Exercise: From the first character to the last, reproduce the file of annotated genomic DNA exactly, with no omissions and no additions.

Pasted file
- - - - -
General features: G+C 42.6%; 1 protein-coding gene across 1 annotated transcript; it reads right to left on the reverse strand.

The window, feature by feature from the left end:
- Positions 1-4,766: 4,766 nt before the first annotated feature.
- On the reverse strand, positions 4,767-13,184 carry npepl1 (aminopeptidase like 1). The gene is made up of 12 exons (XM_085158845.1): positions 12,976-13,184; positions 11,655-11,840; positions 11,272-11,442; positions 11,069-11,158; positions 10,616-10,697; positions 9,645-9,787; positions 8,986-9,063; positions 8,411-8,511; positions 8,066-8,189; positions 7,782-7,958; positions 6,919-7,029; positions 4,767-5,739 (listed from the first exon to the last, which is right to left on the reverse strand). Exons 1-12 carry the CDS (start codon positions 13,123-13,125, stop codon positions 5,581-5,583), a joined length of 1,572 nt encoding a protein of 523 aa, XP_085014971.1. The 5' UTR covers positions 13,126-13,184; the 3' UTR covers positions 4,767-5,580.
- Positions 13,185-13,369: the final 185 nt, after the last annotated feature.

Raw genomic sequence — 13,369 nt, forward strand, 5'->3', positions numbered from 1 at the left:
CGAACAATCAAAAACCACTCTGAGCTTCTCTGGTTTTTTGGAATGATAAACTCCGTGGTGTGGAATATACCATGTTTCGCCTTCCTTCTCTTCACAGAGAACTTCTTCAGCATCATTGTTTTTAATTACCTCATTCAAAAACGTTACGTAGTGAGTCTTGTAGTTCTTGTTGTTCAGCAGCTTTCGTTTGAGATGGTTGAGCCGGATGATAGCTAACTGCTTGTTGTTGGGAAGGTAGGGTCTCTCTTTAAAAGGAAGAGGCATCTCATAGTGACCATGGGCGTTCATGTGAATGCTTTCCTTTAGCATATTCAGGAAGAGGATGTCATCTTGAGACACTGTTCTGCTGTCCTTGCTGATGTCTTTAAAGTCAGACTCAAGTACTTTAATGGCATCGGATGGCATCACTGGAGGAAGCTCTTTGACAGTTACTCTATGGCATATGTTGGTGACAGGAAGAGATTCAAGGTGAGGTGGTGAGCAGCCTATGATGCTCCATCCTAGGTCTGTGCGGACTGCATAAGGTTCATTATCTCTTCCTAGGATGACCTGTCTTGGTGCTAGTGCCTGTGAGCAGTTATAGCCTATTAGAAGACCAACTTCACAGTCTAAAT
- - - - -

General features: G+C 42.6%; 1 protein-coding gene across 1 annotated transcript; it reads right to left on the reverse strand.

The window, feature by feature from the left end:
- Positions 1-4,766: 4,766 nt before the first annotated feature.
- On the reverse strand, positions 4,767-13,184 carry npepl1 (aminopeptidase like 1). The gene is made up of 12 exons (XM_085158845.1): positions 12,976-13,184; positions 11,655-11,840; positions 11,272-11,442; positions 11,069-11,158; positions 10,616-10,697; positions 9,645-9,787; positions 8,986-9,063; positions 8,411-8,511; positions 8,066-8,189; positions 7,782-7,958; positions 6,919-7,029; positions 4,767-5,739 (listed from the first exon to the last, which is right to left on the reverse strand). Exons 1-12 carry the CDS (start codon positions 13,123-13,125, stop codon positions 5,581-5,583), a joined length of 1,572 nt encoding a protein of 523 aa, XP_085014971.1. The 5' UTR covers positions 13,126-13,184; the 3' UTR covers positions 4,767-5,580.
- Positions 13,185-13,369: the final 185 nt, after the last annotated feature.

Raw genomic sequence — 13,369 nt, forward strand, 5'->3', positions numbered from 1 at the left:
CGAACAATCAAAAACCACTCTGAGCTTCTCTGGTTTTTTGGAATGATAAACTCCGTGGTGTGGAATATACCATGTTTCGCCTTCCTTCTCTTCACAGAGAACTTCTTCAGCATCATTGTTTTTAATTACCTCATTCAAAAACGTTACGTAGTGAGTCTTGTAGTTCTTGTTGTTCAGCAGCTTTCGTTTGAGATGGTTGAGCCGGATGATAGCTAACTGCTTGTTGTTGGGAAGGTAGGGTCTCTCTTTAAAAGGAAGAGGCATCTCATAGTGACCATGGGCGTTCATGTGAATGCTTTCCTTTAGCATATTCAGGAAGAGGATGTCATCTTGAGACACTGTTCTGCTGTCCTTGCTGATGTCTTTAAAGTCAGACTCAAGTACTTTAATGGCATCGGATGGCATCACTGGAGGAAGCTCTTTGACAGTTACTCTATGGCATATGTTGGTGACAGGAAGAGATTCAAGGTGAGGTGGTGAGCAGCCTATGATGCTCCATCCTAGGTCTGTGCGGACTGCATAAGGTTCATTATCTCTTCCTAGGATGACCTGTCTTGGTGCTAGTGCCTGTGAGCAGTTATAGCCTATTAGAAGACCAACTTCACAGTCTAAAT